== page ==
Though aimed at kids aged 4-8, this week's book is actually a gem of a book for parents, too. Cottonball Colin, by Jeanne Willis and Tony Ross is the story of an overprotective mother who is constantly fearful that her smallest son will be hurt. Though his older siblings all get to run free and wild, poor Colin must stay indoors, not permitted to climb, run, or jump because he might fall. And then there's the fear that a chestnut will fall on his head. Colin's grandma has a super idea about how to protect Colin from danger: swab him in cotton. This would all be fine and dandy if being wrapped in cotton didn't prove to bring MORE danger into Colin's tiny life. This book reminds all of us to lighten up when it comes to saying NO because of our fears of our children getting hurt. Colin actually develops bravery and strength by being faced with everyday challenges. And his mother learns something, too.

Friday, May 09, 2008

"For every runner, there is the constant balance between love and hate."

I love this campaign by New Balance and can relate to it completely. Since January, I've been working on a "COUCH POTATO to 5K" program with a friend. She and I have basically been training at the same time but not really together and we've both progressed on our own, sharing our running highs and lows along the way. We're scheduled to do our first 5K tomorrow morning!

I never thought of myself as a runner, and still don't. I jog, people, slowly. But. I'm moving, and I've gone from jogging three minutes at a time to jogging for 37minutes straight. For me that's progression.

Since January I've lost about 12 pounds. My pants fit differently. I just bought new t-shirts that don't swim on me. I am no longer cardiovascularly challenged running up the stairs and have a great stress reliever three times a week. My goal is to reclaim my body from its pitiful post-childbirth state and I'm getting there.

I have my ipod to thank. I do best when I run to music, preferrably music that has a beat I can match. A supportive but not pushy husband helps. Also, my accountability comes from my friend who is training, too. After tomorrow's 5K I have two more that I'm aiming to run to keep myself going.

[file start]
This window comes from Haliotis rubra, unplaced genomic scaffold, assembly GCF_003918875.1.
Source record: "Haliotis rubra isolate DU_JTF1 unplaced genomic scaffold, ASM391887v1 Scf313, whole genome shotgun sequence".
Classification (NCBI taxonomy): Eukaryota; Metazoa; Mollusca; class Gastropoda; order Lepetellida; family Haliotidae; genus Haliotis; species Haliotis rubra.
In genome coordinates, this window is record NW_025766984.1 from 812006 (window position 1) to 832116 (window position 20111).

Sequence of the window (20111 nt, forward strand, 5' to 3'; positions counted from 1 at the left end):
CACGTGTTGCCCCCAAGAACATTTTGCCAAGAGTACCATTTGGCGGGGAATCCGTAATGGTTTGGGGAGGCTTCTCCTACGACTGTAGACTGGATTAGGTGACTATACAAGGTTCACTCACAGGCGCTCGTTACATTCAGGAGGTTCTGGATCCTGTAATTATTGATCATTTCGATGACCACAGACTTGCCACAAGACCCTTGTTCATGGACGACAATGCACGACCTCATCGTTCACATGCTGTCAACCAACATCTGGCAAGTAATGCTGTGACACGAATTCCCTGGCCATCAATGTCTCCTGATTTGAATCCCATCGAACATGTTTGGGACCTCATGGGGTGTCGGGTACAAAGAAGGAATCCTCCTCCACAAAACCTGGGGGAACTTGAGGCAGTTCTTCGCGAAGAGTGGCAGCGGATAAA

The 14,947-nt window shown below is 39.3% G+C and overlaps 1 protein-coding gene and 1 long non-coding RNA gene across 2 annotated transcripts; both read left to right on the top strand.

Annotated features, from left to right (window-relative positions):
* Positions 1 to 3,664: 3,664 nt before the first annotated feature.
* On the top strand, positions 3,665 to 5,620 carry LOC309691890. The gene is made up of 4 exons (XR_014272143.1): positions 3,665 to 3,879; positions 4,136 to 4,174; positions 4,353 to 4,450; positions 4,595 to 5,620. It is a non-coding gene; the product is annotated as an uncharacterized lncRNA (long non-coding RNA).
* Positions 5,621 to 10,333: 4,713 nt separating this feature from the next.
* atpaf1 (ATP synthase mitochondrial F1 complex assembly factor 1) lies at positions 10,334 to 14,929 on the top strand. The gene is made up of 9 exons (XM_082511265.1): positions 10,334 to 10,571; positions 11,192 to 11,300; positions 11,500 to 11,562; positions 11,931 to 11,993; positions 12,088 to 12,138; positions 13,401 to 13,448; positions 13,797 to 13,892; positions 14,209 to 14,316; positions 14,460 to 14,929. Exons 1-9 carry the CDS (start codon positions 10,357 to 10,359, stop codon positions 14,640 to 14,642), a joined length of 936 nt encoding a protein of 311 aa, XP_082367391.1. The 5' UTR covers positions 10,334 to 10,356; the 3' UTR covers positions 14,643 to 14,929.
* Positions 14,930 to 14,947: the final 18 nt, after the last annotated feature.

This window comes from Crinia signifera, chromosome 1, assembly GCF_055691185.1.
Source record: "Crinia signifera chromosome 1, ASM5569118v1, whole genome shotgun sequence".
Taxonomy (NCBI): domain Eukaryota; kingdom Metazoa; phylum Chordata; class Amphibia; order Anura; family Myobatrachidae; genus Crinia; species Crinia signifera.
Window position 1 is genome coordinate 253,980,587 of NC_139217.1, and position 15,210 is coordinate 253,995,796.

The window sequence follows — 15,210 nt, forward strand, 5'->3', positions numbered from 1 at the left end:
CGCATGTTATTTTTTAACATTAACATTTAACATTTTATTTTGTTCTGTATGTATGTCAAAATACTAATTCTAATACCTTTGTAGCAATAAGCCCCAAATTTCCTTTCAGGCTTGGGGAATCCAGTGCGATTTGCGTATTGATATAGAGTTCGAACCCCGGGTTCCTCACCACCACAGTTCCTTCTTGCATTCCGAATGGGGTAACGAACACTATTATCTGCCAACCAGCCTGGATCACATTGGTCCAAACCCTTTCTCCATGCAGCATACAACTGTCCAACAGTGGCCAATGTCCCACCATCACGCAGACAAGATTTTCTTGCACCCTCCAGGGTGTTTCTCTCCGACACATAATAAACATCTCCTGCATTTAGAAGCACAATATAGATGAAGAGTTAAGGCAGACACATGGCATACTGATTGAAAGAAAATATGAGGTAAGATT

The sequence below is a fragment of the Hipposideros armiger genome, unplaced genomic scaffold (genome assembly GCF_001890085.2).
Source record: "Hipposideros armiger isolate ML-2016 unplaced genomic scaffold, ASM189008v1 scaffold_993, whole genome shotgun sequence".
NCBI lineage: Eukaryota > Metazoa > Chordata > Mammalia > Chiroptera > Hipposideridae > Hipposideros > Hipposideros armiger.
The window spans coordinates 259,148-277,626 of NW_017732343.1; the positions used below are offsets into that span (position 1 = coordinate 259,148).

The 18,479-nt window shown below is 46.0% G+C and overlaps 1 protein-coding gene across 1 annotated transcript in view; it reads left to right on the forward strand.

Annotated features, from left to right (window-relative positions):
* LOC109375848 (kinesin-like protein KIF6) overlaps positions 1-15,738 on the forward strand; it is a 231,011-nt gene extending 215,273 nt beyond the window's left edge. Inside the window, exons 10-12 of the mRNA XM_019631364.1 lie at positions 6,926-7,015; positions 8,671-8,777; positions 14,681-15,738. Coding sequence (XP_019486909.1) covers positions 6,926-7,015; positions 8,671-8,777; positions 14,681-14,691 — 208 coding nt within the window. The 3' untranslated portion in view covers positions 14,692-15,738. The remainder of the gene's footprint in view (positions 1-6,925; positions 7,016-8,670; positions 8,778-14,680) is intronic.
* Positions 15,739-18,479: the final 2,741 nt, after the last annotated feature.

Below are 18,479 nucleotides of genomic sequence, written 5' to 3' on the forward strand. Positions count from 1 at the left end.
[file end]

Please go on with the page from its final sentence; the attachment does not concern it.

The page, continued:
Wish me luck tomorrow!

Saturday, May 03, 2008

At our house, (and especially now with Avery, who is potty training) Potty Kits are a huge hit. Do you know about these? Borrowable from the library, they feature a colorful collection of books designed to encourage young children's potty training process. The titles in our kit, Karen Katz's Potty for Me, Alona Frankel's Once Upon a Potty, Joanna Cole's My Big Girl Potty,and more, are especially geared for girls but there are kits for boys too.

The above book, "Where's the Poop?" is a favorite because each page features an animal pooping somewhere in its' natural environment and you have to find the poop hidden under one of the flaps on each page. Then, the book ends with a person pooping on a potty, who also says, "Excuse me, can you please close the book? I'm going potty." The kids crack up at that part every time. (At our house we can't get over how the penguin poop in that book is pink. My guess was that maybe they ate a lot of shrimp, something even Avery remembers when we get to that page and she responds, "I think they ate a lot of shrimp.")

We will have had our kit for nine weeks by the time it's due (two renewals later) and during this time Avery has progressed quite far with her potty training. Are the books the reason? It can't hurt to hear an encouraging message again and again about something she's working on daily. Checking out a potty kit for Avery has been a special thing for her. She delighted in carrying it out to the car, and she looks at her Potty Kit books all the time. Believe it or not, the books have even been a model for me. In one story the mom tells her daughter, "Don't give up!" when the kid has an accident. I think that's such a great thing to say. As you're peeling off wet underwear and cleaning up another puddle, it's the last thing you think of to say but it totally helps. Our less frequent accidents are proof. The potty kit also features a book for parents to read about the whole lovely potty training process. Definitely worth checking out if you have any potty training in your future.